The emerging-market equities team has been focused on two aspects of index performance and their impact on the outlook for stocks. The first is the increasing concentration of Chinese stocks in the MSCI Emerging Markets Index and the second is the extreme underperformance of emerging-market value stocks relative to growth stocks.
The concentration of the benchmark has become a much discussed topic, as the inclusion of China A shares means that China’s weight in the MSCI equity benchmark has surpassed 40% and is set to reach 57% in 2027, according to MSCI forecasts. In addition, the weight of the 10 largest constituents in the 1,400-member emerging-market benchmark has increased from below 15% in 2015 to over 30% today, with eight of them being Chinese. Investor discussions continue about the creation of an emerging-market benchmark that excludes Chinese stocks.
The second development that we want to point out is the huge variation in performance among emerging markets this year. While markets in China and Taiwan have risen about 30% so far in 2020, Brazil and Chile are down about 30%. Moreover, traditional growth sectors such as Information Technology, Consumer Discretionary (the sector that e-commerce calls home) and Health Care have outperformed significantly versus traditional value sectors such as Energy, Materials and Financials. As a result, emerging-market value stocks have underperformed growth by 40%. If valuation history is any guide, it is likely that value stocks will perform strongly going forward.
MSCI Emerging Markets Index Equilibrium
Normalized earnings and valuations
Note: Fair value estimates are for illustrative purposes only. The bands’ boundaries capture one standard deviation of movement above and below this estimate. Corrections are always a possibility and valuations will not limit the risk of damage from systemic shocks. It is not possible to invest directly in an unmanaged index. Source: RBC GAM
While we can make a strong case for value stocks, we believe the market will continue to move back and forth between the growth and value styles depending on where we are in the recovery. In addition, we feel that the outperformance of growth can be ascribed to fundamental reasons such as earnings growth and balance-sheet strength. For example, in the past decade, index-level earnings for the MSCI emerging-markets benchmark have been flat, and all the growth in earnings has come from technology stocks.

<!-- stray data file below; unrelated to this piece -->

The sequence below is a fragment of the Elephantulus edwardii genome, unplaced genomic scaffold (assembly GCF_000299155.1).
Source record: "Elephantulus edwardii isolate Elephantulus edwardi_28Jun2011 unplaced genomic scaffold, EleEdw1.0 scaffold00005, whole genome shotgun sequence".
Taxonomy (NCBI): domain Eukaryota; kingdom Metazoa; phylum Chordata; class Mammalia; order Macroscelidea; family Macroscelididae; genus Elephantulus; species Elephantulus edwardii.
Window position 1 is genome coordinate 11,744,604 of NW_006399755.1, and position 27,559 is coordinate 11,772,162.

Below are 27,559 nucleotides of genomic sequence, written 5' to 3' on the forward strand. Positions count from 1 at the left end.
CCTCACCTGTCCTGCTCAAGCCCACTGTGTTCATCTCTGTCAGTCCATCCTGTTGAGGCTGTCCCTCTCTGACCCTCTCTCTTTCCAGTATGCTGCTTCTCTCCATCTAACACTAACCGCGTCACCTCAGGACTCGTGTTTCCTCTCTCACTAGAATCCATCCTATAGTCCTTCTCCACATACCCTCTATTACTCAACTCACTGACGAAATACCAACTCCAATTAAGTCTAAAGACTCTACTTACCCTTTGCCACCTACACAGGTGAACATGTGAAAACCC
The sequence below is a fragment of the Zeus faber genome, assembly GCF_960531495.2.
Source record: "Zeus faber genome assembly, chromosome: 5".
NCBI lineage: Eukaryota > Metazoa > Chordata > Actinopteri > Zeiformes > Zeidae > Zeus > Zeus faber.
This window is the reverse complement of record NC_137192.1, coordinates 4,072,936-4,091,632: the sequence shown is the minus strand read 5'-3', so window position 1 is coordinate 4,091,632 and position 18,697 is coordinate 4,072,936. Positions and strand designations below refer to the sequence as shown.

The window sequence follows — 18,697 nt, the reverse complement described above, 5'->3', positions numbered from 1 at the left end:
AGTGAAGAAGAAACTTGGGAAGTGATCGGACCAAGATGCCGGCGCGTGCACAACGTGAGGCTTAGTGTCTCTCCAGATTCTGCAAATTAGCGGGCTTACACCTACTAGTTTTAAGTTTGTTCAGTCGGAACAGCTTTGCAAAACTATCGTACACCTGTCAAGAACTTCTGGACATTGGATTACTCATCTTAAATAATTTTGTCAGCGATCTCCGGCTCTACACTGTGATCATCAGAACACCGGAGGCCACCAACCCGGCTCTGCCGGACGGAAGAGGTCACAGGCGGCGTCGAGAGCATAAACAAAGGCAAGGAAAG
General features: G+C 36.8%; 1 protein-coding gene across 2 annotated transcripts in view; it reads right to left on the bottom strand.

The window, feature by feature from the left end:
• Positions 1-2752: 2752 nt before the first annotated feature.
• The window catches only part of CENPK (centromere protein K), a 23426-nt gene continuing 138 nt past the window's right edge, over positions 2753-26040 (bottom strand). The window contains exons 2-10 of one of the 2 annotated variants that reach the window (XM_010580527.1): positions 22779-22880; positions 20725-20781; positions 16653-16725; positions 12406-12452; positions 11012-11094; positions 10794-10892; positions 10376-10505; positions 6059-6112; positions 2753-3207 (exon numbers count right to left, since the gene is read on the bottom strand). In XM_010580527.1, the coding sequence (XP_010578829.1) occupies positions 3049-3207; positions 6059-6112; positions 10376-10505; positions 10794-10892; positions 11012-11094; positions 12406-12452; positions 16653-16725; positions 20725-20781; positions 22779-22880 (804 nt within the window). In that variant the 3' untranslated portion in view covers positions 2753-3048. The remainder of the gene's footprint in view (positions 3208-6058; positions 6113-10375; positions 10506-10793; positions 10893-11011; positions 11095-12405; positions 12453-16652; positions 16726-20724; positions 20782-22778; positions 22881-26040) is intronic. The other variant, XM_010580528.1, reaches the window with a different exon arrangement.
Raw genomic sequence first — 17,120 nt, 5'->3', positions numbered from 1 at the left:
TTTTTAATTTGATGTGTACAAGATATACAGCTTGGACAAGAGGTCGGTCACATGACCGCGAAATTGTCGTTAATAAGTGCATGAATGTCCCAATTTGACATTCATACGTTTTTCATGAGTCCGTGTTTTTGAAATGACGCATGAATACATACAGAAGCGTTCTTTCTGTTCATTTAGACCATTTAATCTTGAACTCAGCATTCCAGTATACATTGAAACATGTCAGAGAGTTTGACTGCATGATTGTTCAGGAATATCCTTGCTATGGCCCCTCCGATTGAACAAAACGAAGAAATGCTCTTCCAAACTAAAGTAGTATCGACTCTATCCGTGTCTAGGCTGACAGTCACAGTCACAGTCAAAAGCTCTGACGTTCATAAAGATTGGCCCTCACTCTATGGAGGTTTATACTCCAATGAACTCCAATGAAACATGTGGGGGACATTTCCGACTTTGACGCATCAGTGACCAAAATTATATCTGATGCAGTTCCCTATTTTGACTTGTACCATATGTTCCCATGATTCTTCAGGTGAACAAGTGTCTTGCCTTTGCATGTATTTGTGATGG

In emerging markets, it is clear that the stock markets of countries that have done a good job controlling the coronavirus are outperforming. China, Taiwan and South Korea, which account for two-thirds of the emerging-markets index, have all but eliminated the virus within their borders and are reaping the benefits of superior stock returns relative to equity markets such as those in India, South Africa and Brazil. Given that emerging markets have as a whole spent less than 5% of GDP on coronavirus-related fiscal stimulus compared with about 30% for developed markets, there is the potential for fiscal stimulus should it be required.
Clearly we might now be about to see a major reflation as deglobalization and higher fiscal expenditures likely result in faster inflation and GDP growth after decades of falling money velocity. During periods of reflation, equities tend to outperform bonds and emerging markets generally outperform developed markets. Also during times of reflation, we can expect classic value sectors such as Financials, Materials and Energy to perform solidly.
E-commerce and health care are key industries that have benefited from the COVID-19 pandemic. Consumer behaviour changed irrevocably and we can expect long-term trends in place before the pandemic to accelerate their earnings.
While e-commerce has clearly taken off, adoption accelerates when the percentage of retail transactions handled online reaches 5%. China and South Korea already have online adoption rates in the range of 35%, and many emerging-market countries are about to enter this hyper-growth phase in e-commerce. India, Mexico, Russia and Brazil have much lower levels of penetration, but all have reached the 5% threshold.
Furthermore, trends in the emerging-market Health Care sector are very supportive as emerging markets as a whole spend 5.6% of GDP on health care, compared with 12.5% in developed markets. We expect, therefore, that the rising affluence of expanding emerging-market middle classes will bolster further outperformance in the sector.
We expect emerging-market earnings to rebound over the next two years after three years of weakness.
Earnings projections are hard to forecast at the moment, and we therefore prefer to look at price-to-book (P/B) as a valuation measure. On this metric, the MSCI Emerging Markets Index is trading at 1.7 - in line with the historical average and at a 35% discount to developed markets.
Emerging-market earnings tend to rotate between long periods of under- and outperformance, largely based on broad U.S.-dollar trends. Emerging-market stocks generally rise when the U.S. dollar declines, and vice versa, correlations we can see in four periods dating to 1988. We are just coming out of a decade of underperformance for emerging-market equities and U.S.-dollar strength, and we believe this is about to reverse. We can see the case for a weaker U.S. dollar, which is positive for emerging markets as they have US$5.4 trillion of debt denominated in U.S. dollars and other developed-market currencies. Supporting emerging-market currencies are strength in the Chinese renminbi, inventory restocking, a relatively low oil price and an upswing in technology usage.